An orderly filing would include assumptions that post-filing financing would be available to the manufacturer and/or captive finance company in the short-term, to maintain ongoing operations and ensure continued support for new and used vehicle demand and sales. Ongoing operations of the manufacturer would necessitate certain requirements including the honoring of vehicle warranties, availability of parts and services, and consistent levels of support to the remaining dealer network; all of which would result in continued, albeit severely depressed, new vehicle sales with limited overall decline in wholesale and retail vehicle values. Under this scenario, catastrophic dealer defaults and disorganized and rapid collateral liquidations would likely not occur.
Fitch has been in regular contact with each domestic finance company (GMAC, CF, and FMCC) and has received applicable data from them in order to better understand the potential bankruptcy scenarios, the implications on their respective dealership networks, and how this will affect the performance metrics of dealer floorplan ABS including monthly payment rates, dealer defaults, losses, and recovery rates. Fitch is reviewing this information to determine whether criteria adjustments are necessary.
Further, Fitch is continuing to monitor the evolving status of the domestic auto industry and the potential for any incremental government support. While the below listed transactions are currently performing within expectations, future negative rating actions could be triggered by a bankruptcy filing and early signs that the performance of a transaction is outside of Fitch’s expectations. However, it is possible that the transactions may remain on Rating Watch Negative for an extended period given the ongoing government intervention and evolving credit market issues.
The classes listed below are fixed and floating rate notes issued by Chrysler Financial LLC (CF) (MCFOT), Ford Motor Credit Company (FMCC) (FCFMOT) and GMAC LLC (GMAC) (SWIFT and SMART) secured by loans made by each company to franchised vehicle dealerships to support their purchase and flooring of vehicles manufactured by the related manufacturer. The rating actions affect approximately $12.02 billion in outstanding DF ABS rated by Fitch.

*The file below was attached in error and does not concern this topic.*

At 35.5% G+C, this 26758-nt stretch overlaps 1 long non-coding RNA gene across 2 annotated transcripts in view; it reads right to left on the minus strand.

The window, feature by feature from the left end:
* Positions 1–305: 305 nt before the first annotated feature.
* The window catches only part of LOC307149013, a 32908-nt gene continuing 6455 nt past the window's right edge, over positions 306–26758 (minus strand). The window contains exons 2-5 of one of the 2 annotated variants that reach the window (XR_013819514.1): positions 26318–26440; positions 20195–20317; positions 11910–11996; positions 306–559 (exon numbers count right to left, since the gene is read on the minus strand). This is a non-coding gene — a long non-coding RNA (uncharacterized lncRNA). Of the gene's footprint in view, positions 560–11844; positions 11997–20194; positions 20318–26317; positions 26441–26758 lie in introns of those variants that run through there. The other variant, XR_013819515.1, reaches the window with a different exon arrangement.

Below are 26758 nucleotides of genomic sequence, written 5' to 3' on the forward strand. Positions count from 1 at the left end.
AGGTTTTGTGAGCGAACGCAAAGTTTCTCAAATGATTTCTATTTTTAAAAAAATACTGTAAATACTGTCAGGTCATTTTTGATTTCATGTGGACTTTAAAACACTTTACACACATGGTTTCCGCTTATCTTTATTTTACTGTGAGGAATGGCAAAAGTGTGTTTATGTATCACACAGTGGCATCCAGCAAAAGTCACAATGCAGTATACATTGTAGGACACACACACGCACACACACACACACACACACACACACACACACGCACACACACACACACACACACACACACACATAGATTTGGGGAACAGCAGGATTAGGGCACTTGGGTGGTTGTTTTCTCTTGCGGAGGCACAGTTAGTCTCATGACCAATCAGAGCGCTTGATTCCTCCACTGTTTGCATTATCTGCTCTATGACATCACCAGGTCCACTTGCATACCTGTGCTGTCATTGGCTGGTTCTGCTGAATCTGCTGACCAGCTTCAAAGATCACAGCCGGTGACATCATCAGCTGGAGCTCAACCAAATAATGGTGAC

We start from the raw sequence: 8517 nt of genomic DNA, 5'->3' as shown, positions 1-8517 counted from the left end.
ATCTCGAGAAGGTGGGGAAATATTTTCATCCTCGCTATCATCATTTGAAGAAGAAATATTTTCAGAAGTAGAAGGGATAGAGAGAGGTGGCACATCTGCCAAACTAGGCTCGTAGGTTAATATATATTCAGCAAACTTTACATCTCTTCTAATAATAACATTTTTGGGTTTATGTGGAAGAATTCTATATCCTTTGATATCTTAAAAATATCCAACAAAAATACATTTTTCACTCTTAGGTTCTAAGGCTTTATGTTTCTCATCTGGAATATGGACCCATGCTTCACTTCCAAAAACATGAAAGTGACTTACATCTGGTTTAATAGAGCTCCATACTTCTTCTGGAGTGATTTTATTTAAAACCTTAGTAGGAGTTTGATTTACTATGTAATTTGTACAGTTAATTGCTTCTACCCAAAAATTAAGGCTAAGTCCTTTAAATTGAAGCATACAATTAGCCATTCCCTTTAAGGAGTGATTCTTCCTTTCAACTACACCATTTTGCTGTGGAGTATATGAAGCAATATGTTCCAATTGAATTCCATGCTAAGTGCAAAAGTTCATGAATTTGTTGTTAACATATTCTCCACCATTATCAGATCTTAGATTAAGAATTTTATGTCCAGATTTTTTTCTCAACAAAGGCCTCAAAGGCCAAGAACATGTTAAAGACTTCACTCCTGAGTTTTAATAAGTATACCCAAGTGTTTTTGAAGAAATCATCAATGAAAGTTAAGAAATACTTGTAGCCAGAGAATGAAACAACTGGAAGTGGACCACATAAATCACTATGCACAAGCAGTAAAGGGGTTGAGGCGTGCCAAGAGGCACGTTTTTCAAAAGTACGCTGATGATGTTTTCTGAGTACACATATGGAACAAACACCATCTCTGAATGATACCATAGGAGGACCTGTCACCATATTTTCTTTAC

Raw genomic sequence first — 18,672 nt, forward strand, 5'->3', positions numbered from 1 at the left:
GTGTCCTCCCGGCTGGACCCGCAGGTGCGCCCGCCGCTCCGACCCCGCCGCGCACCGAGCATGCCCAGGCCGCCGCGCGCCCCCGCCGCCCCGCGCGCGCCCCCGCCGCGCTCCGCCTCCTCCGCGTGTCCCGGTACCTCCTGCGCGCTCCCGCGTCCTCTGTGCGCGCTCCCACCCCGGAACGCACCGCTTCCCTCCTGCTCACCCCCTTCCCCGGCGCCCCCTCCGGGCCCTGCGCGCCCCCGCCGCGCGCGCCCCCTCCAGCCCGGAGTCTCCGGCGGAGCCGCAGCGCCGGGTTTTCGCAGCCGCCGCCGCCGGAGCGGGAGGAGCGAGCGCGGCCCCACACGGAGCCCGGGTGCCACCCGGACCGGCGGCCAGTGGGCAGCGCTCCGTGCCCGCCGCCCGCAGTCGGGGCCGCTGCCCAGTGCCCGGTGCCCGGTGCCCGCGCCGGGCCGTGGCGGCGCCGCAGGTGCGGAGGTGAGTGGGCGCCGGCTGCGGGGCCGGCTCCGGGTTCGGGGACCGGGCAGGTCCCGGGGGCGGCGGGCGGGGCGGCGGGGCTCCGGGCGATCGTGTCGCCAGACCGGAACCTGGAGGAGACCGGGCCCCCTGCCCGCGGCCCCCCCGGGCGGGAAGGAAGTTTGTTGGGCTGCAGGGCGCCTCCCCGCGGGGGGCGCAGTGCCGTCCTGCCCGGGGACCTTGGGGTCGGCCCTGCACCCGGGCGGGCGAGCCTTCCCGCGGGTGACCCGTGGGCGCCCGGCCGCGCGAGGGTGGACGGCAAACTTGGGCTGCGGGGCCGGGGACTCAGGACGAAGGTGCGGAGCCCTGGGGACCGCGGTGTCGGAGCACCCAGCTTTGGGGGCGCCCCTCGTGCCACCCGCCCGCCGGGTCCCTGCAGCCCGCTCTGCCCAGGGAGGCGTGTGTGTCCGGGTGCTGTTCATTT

Master Chrysler Financial Owner Trust (MCFOT)(f.k.a DaimlerChrysler Master Owner Trust):
--Series 2006-A term notes rated 'AAA'.
Ford Credit Floorplan Master Owner Trust A (FCFMOT):
--Series 2006-3 class A notes rated 'AAA';
--Series 2006-3 class B notes rated 'A';
--Series 2006-4 class A notes rated 'AAA';
--Series 2006-4 class B notes rated 'A'.
Superior Wholesale Inventory Financing Trust (SWIFT X):
--Series 2004-A class A notes rated 'AAA';
--Series 2004-A class B notes rated 'A';
--Series 2004-A class C notes rated 'BBB';
Superior Wholesale Inventory Financing Trust (SWIFT XI):
--Series 2005-A class A notes rated 'AAA';
--Series 2005-A class B notes rated 'A';
--Series 2005-A class C notes rated 'BBB+';
--Series 2005-A class D notes rated 'BB+';
Superior Wholesale Inventory Financing Trust
--Class A notes rated 'AAA';
--Class B notes rated 'A+';
--Class C notes rated 'BBB+';
--Class D notes rated 'BB+'.
SWIFT Master Auto Receivables Trust (SMART):
--Series 2007-2 class A notes rated 'AAA';
--Series 2007-2 class B notes rated 'A+';
--Series 2007-2 class C notes rated 'BBB+';
--Series 2007-2 class D notes rated 'BB+'.